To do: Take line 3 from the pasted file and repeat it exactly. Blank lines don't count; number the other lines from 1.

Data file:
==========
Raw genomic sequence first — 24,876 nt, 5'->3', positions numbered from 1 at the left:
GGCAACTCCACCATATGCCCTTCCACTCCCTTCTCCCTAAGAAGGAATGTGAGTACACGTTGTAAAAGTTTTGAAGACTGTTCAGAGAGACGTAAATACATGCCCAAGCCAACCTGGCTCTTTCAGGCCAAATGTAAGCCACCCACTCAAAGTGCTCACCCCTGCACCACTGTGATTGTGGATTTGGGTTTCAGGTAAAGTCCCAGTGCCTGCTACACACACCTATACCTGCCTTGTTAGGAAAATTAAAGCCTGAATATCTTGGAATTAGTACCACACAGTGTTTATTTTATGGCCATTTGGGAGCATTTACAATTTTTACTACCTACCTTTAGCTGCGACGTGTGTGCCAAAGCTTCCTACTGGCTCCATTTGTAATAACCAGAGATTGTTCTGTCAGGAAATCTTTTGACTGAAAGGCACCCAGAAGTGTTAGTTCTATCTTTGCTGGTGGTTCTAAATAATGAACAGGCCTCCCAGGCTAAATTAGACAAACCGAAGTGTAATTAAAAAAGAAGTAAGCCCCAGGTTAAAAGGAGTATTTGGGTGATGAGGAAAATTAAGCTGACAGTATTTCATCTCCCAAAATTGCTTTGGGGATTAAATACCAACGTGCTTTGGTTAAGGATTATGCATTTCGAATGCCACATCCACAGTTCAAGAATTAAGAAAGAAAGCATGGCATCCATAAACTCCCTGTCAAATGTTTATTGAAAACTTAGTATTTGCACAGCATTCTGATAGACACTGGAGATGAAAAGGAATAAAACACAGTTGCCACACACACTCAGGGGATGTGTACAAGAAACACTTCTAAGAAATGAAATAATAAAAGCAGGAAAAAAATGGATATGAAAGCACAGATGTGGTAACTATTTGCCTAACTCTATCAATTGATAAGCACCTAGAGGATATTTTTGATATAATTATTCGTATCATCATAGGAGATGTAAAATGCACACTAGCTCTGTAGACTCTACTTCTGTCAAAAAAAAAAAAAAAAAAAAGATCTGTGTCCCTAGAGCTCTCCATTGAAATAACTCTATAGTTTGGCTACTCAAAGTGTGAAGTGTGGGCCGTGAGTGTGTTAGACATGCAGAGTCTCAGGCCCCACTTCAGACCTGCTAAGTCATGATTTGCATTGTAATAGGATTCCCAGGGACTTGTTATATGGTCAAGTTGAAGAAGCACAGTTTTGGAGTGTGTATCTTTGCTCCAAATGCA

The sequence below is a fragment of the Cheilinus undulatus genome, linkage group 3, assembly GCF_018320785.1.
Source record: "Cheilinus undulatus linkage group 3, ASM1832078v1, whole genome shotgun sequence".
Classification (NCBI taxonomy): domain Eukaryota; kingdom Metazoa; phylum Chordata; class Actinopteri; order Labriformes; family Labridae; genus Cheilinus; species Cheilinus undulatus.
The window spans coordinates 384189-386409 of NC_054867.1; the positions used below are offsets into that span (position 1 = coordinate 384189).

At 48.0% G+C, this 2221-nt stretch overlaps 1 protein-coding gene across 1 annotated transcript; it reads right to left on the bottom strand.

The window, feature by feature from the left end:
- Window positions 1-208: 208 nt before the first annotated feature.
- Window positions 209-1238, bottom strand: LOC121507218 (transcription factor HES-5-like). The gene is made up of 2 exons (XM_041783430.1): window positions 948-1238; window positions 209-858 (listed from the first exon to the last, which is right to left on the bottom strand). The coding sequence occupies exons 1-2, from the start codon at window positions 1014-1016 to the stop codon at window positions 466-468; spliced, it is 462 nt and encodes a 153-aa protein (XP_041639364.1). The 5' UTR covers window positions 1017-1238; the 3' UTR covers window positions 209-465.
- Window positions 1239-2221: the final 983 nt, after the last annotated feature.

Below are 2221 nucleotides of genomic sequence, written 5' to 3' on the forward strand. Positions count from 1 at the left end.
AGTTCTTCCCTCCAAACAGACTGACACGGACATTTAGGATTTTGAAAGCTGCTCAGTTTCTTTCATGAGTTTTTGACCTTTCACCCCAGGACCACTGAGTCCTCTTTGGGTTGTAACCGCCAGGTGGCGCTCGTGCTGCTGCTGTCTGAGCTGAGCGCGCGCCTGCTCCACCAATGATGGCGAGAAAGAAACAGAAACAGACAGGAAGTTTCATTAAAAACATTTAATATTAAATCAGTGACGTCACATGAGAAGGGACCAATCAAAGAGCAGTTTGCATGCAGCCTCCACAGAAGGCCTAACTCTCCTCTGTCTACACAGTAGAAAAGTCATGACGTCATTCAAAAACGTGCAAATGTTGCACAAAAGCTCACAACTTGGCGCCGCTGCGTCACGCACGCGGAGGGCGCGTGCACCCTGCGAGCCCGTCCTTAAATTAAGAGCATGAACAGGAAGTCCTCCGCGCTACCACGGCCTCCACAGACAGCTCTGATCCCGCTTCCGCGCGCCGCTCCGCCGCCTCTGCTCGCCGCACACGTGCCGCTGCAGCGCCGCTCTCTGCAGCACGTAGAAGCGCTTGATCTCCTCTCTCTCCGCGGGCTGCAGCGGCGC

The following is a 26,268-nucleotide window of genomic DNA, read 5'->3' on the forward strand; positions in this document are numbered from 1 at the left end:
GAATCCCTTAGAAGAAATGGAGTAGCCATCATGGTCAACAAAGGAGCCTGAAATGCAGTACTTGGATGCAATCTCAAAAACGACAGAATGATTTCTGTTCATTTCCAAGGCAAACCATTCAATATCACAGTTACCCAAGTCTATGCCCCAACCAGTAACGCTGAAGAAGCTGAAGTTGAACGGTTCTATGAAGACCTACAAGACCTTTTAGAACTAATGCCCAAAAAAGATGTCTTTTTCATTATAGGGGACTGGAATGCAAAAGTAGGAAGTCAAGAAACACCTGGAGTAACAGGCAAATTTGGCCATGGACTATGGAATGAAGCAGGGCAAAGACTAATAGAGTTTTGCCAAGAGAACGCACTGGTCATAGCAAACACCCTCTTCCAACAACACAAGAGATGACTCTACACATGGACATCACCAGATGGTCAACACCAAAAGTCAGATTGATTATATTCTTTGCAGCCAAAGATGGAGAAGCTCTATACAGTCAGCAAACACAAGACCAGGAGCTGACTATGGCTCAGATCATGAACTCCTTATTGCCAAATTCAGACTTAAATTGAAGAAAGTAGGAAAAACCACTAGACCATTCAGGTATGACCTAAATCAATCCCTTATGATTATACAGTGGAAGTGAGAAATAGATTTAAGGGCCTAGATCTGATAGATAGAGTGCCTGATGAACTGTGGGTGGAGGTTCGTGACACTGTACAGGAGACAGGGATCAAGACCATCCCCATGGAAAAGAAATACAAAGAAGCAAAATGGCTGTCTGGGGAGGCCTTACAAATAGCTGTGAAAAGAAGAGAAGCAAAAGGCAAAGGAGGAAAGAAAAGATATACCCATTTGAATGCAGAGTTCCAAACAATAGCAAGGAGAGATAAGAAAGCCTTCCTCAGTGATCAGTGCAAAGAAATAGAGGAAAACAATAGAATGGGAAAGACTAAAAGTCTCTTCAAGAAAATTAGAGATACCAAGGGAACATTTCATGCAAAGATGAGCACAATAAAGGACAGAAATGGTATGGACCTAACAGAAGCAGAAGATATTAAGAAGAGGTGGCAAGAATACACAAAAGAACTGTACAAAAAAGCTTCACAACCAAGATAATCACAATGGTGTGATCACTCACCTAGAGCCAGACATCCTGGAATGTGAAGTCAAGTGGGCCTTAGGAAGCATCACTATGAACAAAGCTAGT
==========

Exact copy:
The sequence below is a fragment of the Cheilinus undulatus genome, linkage group 3, assembly GCF_018320785.1.